PARIS (l'Humanité) -- According to an opinion poll done for l'Humanité on July 8-9, 70% of those questioned oppose the French military intervention in Afghanistan, as against 29% who support it, a ratio of two French people out of three. One percent of those questioned had no opinion.
For pollster Jérôme Fourquet, this poll shows that, for an overwhelming majority of French people, France's military commitment in Afghanistan is unpopular and a withdrawal of French forces would be welcomed.
"We can see," he pointed out, "that the longer the conflict lasts, the less popular it becomes." He added that "we've gone from a 55% favorable opinion in October 2001 to 36% in August 2009, before falling to [the present level of] 29%." "This is the lowest score ever registered."
According to social and occupational categories, it can be noted that 75% of factory workers are opposed to the war, as against 63% of professionals and executives, a 12-point gap.
Along sex lines, a ten-point gap separates women (75% against) from men (65%).
In terms of political orientation, those sympathizing with the Front de gauche* (88%) are the most opposed to the French intervention, followed by those sympathizing with the [Trotskyist] NPA (84%). Trailing farther behind are the Verts [Green Party] (77%) and the Socialists (73%).
In the ranks of the right wing, and singularly in the governing UMP party, a majority of their sympathizers (57%) oppose the war. As to the strong opposition to the military presence in Afghanistan manifested by sympathizers of the [far-right, nationalist] Front National (79%), it is to be explained, according to Jérôme Fourquet, by "an isolationist reaction, of the 'France has no business being down there!' type."
More generally, the poll confirms a previous IFOP poll done for l'Humanité in January 2010, which indicated that 80% of those questioned opposed the sending of French military reinforcements to Afghanistan to satisfy a public request from the United States, which was then preparing to send new troops.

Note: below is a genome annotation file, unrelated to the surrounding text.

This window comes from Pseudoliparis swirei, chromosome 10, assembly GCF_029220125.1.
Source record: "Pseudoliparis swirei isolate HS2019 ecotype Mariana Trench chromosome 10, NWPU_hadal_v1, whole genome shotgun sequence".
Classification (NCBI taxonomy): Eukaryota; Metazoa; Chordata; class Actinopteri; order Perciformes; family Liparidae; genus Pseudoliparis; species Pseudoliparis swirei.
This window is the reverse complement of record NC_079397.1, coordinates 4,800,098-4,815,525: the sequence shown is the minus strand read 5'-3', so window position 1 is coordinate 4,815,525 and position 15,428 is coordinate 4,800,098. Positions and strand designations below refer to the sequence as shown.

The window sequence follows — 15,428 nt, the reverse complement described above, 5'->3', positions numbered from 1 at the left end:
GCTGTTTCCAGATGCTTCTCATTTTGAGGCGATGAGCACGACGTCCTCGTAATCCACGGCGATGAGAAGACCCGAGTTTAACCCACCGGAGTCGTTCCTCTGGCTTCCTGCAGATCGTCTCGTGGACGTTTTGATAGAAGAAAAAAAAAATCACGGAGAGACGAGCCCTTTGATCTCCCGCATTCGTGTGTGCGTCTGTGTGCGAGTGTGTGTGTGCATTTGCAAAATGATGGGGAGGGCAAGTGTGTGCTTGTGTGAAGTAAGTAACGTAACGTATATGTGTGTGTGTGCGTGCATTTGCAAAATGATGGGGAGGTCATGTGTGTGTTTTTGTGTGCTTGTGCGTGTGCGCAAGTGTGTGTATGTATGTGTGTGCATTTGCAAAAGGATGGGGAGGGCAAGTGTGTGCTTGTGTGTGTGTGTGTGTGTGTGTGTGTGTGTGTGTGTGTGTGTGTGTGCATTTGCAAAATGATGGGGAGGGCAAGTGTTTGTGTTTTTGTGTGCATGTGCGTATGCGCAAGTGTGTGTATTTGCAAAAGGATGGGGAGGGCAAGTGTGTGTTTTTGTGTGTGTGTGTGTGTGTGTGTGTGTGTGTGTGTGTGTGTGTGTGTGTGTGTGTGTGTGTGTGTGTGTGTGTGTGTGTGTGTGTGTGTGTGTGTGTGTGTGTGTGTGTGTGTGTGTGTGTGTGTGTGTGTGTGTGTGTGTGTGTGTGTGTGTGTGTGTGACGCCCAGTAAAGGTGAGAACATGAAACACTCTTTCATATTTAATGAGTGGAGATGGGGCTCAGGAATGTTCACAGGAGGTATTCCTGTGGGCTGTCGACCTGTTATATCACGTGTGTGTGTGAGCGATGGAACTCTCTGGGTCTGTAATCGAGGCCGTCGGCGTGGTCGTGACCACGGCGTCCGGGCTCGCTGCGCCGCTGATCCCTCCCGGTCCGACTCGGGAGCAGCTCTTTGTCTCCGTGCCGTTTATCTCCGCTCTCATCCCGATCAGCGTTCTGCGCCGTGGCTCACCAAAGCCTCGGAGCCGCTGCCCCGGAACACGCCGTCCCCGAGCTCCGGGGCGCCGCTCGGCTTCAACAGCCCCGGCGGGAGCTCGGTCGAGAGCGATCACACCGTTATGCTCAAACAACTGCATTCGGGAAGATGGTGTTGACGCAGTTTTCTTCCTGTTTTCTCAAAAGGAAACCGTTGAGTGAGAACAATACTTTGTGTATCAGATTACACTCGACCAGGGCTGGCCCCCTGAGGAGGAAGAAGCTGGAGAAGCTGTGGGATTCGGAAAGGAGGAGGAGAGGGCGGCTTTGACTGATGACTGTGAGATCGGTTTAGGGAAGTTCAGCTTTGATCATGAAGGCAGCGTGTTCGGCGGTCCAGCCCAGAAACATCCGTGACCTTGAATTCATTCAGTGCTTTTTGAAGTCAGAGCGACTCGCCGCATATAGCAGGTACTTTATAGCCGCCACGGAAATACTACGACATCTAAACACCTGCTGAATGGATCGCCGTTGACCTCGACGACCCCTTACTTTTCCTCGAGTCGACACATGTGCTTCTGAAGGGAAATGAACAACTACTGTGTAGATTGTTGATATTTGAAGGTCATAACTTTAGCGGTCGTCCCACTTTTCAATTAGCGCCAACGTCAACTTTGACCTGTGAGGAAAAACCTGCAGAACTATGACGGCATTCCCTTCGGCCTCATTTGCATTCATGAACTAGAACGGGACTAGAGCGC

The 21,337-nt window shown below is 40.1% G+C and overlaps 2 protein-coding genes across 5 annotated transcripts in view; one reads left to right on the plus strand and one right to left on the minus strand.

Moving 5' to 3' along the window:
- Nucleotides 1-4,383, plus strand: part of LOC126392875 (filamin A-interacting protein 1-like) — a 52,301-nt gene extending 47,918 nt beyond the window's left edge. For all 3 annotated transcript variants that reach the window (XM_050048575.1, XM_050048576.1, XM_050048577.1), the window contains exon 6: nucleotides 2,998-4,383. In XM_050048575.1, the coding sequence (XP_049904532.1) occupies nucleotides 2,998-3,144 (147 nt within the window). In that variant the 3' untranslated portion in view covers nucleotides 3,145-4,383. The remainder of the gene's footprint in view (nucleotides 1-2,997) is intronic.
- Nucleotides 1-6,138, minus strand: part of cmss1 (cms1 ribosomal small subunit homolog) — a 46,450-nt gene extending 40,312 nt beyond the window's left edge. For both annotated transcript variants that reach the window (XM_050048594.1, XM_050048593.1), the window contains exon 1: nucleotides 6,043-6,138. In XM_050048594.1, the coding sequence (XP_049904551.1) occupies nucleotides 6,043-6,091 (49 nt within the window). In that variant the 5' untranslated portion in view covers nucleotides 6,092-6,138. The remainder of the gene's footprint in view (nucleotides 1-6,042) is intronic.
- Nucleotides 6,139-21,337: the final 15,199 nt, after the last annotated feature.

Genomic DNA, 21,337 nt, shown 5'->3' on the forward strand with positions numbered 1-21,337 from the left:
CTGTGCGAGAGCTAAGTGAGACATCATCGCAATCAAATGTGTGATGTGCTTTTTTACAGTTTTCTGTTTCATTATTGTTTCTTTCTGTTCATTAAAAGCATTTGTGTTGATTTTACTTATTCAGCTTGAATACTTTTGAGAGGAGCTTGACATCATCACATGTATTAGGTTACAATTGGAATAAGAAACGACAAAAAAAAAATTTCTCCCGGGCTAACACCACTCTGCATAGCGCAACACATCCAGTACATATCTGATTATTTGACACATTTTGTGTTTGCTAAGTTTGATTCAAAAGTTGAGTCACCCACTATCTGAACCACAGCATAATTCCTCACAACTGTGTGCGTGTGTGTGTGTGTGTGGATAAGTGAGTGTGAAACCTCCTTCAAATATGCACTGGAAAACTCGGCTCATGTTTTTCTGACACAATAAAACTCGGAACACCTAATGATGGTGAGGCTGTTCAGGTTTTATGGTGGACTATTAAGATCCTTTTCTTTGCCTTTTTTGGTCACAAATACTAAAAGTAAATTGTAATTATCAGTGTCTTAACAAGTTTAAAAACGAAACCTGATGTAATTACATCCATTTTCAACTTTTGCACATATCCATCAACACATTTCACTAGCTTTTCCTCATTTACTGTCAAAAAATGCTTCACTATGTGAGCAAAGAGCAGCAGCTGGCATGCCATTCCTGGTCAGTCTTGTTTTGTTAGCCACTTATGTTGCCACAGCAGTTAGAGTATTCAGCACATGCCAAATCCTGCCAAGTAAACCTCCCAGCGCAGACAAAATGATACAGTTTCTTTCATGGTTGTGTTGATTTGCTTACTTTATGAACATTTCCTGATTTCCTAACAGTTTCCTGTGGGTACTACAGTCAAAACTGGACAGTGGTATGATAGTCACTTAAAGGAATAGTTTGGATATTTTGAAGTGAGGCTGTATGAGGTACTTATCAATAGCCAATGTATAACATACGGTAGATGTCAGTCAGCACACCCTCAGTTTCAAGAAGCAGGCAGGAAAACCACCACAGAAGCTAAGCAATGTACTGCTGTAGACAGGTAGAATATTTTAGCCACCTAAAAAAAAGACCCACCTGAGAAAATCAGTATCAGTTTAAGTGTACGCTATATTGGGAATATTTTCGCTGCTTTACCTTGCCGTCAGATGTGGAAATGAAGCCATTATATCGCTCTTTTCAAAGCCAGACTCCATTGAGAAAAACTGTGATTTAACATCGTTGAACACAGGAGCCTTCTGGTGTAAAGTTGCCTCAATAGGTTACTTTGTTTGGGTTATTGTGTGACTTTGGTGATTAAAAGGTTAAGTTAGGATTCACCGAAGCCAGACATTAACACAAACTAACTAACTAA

The massive hostility to military intervention in Afghanistan is not unrelated to the political alignment of France with the United States since Nicolas Sarkozy assumed office, a policy which has resulted in a greater military effort on the ground and the death of 45 French soldiers. Indeed, the number of French military personnel has risen from a few hundred men in October 2001 to 3,750 men, and probably beyond that to 4,000 soldiers, since Admiral Edouard Guillaud, the chief of the defense staff, announced the sending of an additional 250 men.
The fact that an overwhelming majority of French people are against the active presence of the French army in Afghanistan will make the attempt by the French presidency to stifle all debate on the war problematic. Moreover, the war in Afghanistan was the pretext for France's rejoining NATO under U.S. command. The fact is that everything leads one to believe that NATO forces have become bogged down. Whereas 521 soldiers, including 317 from the U.S., were killed in 2009, the 500-deaths threshold will probably be reached before the end of 2010; indeed, at the end of June, 2010, the toll already stood at 352 killed.
*The Front de gauche is a French electoral coalition, formed in 2009, and is composed primarily of the French Communist Party, the Left Party and the Unitarian Left. The alliance was extended for the 2010 regional elections. The Workers' Communist Party of France and other smaller political movements joined the coalition ahead of the 2010 regional elections. [adapted from Wikipedia]
Translated from the original French article: La guerre afghane impopulaire en France. Notre sondage by Hassane Zerrouky. Translator: Gene Zbikowski and reviewed by Bill Scoble.
Photo: Federico Coppola/CC